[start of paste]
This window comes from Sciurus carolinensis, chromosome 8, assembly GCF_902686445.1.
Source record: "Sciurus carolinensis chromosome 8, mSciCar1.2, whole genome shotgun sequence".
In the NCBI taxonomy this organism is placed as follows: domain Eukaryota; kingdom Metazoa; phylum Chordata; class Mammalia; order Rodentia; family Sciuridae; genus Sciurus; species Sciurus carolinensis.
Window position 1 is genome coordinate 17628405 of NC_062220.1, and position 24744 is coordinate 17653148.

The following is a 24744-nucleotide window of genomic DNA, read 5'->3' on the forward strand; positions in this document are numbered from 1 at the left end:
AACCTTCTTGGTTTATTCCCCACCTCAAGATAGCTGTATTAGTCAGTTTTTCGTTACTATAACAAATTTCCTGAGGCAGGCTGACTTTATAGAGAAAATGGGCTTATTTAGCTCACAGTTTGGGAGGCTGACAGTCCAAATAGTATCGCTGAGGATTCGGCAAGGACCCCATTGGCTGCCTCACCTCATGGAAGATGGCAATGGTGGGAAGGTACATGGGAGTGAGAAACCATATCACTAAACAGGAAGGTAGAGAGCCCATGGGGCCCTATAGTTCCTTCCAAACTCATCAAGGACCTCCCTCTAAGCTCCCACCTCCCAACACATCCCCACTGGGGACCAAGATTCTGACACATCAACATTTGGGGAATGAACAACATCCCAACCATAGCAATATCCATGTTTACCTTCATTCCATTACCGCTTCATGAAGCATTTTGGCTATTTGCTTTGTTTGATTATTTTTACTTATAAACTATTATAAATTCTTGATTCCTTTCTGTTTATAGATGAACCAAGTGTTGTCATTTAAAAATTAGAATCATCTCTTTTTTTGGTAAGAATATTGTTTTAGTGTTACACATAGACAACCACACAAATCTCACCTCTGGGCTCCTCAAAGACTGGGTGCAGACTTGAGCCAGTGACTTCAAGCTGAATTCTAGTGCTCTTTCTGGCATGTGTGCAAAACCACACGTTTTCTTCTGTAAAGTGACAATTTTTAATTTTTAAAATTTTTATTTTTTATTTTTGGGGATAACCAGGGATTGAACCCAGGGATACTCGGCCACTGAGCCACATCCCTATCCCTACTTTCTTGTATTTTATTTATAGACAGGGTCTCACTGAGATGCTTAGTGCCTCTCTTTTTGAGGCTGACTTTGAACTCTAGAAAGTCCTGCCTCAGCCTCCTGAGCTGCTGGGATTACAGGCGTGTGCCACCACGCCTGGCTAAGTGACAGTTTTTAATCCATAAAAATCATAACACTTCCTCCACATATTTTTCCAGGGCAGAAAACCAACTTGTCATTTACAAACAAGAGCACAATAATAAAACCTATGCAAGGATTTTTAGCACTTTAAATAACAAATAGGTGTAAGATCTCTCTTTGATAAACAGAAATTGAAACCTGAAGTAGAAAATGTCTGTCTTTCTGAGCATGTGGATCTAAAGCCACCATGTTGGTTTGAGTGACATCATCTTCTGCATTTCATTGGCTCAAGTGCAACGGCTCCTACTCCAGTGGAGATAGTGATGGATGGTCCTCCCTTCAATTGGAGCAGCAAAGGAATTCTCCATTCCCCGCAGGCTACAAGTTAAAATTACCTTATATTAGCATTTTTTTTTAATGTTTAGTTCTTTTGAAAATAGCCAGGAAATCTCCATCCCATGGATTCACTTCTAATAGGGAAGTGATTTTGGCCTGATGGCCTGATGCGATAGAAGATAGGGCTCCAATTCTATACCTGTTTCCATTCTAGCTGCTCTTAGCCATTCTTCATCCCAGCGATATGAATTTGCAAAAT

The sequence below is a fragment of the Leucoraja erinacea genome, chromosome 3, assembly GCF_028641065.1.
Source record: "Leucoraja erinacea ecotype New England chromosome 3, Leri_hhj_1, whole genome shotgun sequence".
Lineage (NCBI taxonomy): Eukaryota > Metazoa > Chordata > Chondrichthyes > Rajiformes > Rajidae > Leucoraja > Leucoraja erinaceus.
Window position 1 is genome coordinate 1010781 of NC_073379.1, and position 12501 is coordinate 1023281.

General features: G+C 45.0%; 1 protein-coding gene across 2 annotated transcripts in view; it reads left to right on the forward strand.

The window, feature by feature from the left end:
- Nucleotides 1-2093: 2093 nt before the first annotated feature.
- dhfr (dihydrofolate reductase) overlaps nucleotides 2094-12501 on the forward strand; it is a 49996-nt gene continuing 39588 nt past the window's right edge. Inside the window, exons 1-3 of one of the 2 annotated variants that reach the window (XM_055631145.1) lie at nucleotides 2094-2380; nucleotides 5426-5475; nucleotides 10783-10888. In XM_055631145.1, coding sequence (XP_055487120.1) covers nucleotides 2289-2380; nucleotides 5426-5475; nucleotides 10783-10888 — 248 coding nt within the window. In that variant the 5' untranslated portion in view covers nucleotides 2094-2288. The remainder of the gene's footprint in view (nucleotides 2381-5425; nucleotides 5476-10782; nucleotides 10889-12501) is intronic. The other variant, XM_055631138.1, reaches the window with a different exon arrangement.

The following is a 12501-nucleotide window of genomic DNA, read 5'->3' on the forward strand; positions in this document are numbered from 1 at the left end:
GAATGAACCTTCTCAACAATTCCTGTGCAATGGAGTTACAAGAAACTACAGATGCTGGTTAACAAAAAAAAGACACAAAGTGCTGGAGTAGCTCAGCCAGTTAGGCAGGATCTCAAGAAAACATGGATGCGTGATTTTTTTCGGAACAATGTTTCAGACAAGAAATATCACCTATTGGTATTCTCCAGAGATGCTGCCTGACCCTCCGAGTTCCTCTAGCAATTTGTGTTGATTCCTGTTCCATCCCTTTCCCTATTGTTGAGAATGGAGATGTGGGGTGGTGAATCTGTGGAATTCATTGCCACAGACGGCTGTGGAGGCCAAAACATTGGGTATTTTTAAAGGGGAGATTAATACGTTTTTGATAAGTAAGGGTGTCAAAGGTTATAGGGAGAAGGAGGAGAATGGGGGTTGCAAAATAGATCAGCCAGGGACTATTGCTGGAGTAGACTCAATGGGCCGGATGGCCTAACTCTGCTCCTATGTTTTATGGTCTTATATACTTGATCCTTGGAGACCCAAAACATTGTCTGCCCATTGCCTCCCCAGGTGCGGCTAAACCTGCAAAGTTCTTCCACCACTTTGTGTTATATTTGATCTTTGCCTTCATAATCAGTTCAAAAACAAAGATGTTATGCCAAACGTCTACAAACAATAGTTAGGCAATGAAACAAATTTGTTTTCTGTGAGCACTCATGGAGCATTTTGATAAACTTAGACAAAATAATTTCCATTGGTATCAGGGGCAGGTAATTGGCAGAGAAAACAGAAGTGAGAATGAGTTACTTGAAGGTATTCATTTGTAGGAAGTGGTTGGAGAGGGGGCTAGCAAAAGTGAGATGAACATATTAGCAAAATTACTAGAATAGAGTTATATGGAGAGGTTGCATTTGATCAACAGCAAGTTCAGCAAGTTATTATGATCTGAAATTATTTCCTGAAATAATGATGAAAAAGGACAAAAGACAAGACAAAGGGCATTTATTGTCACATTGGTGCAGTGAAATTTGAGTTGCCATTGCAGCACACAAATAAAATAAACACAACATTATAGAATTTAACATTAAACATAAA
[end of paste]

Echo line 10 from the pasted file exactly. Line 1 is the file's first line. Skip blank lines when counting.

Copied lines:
Window position 1 is genome coordinate 1010781 of NC_073379.1, and position 12501 is coordinate 1023281.